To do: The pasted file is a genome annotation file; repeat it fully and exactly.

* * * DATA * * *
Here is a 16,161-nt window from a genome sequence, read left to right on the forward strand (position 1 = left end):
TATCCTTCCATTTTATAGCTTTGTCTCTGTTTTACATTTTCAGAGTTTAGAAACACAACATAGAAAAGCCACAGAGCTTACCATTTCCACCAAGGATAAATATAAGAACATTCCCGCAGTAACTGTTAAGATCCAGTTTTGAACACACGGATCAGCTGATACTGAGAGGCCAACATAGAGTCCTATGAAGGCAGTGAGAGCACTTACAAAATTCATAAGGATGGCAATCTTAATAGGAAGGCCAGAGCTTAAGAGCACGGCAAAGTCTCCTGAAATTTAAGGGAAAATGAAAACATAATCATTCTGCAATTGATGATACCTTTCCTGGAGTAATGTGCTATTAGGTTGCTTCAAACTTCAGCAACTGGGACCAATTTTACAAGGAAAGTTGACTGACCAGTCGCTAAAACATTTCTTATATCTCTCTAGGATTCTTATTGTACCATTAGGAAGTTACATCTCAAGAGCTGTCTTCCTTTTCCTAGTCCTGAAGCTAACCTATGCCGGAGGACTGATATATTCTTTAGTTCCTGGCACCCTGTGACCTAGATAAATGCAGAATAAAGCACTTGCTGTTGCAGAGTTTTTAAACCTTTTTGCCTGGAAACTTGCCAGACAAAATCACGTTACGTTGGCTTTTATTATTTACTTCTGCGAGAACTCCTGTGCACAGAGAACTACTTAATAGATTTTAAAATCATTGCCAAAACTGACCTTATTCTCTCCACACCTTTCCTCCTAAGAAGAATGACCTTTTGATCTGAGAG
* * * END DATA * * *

Here is a 16,161-nt window from a genome sequence, read left to right on the forward strand (position 1 = left end):
TATCCTTCCATTTTATAGCTTTGTCTCTGTTTTACATTTTCAGAGTTTAGAAACACAACATAGAAAAGCCACAGAGCTTACCATTTCCACCAAGGATAAATATAAGAACATTCCCGCAGTAACTGTTAAGATCCAGTTTTGAACACACGGATCAGCTGATACTGAGAGGCCAACATAGAGTCCTATGAAGGCAGTGAGAGCACTTACAAAATTCATAAGGATGGCAATCTTAATAGGAAGGCCAGAGCTTAAGAGCACGGCAAAGTCTCCTGAAATTTAAGGGAAAATGAAAACATAATCATTCTGCAATTGATGATACCTTTCCTGGAGTAATGTGCTATTAGGTTGCTTCAAACTTCAGCAACTGGGACCAATTTTACAAGGAAAGTTGACTGACCAGTCGCTAAAACATTTCTTATATCTCTCTAGGATTCTTATTGTACCATTAGGAAGTTACATCTCAAGAGCTGTCTTCCTTTTCCTAGTCCTGAAGCTAACCTATGCCGGAGGACTGATATATTCTTTAGTTCCTGGCACCCTGTGACCTAGATAAATGCAGAATAAAGCACTTGCTGTTGCAGAGTTTTTAAACCTTTTTGCCTGGAAACTTGCCAGACAAAATCACGTTACGTTGGCTTTTATTATTTACTTCTGCGAGAACTCCTGTGCACAGAGAACTACTTAATAGATTTTAAAATCATTGCCAAAACTGACCTTATTCTCTCCACACCTTTCCTCCTAAGAAGAATGACCTTTTGATCTGAGAG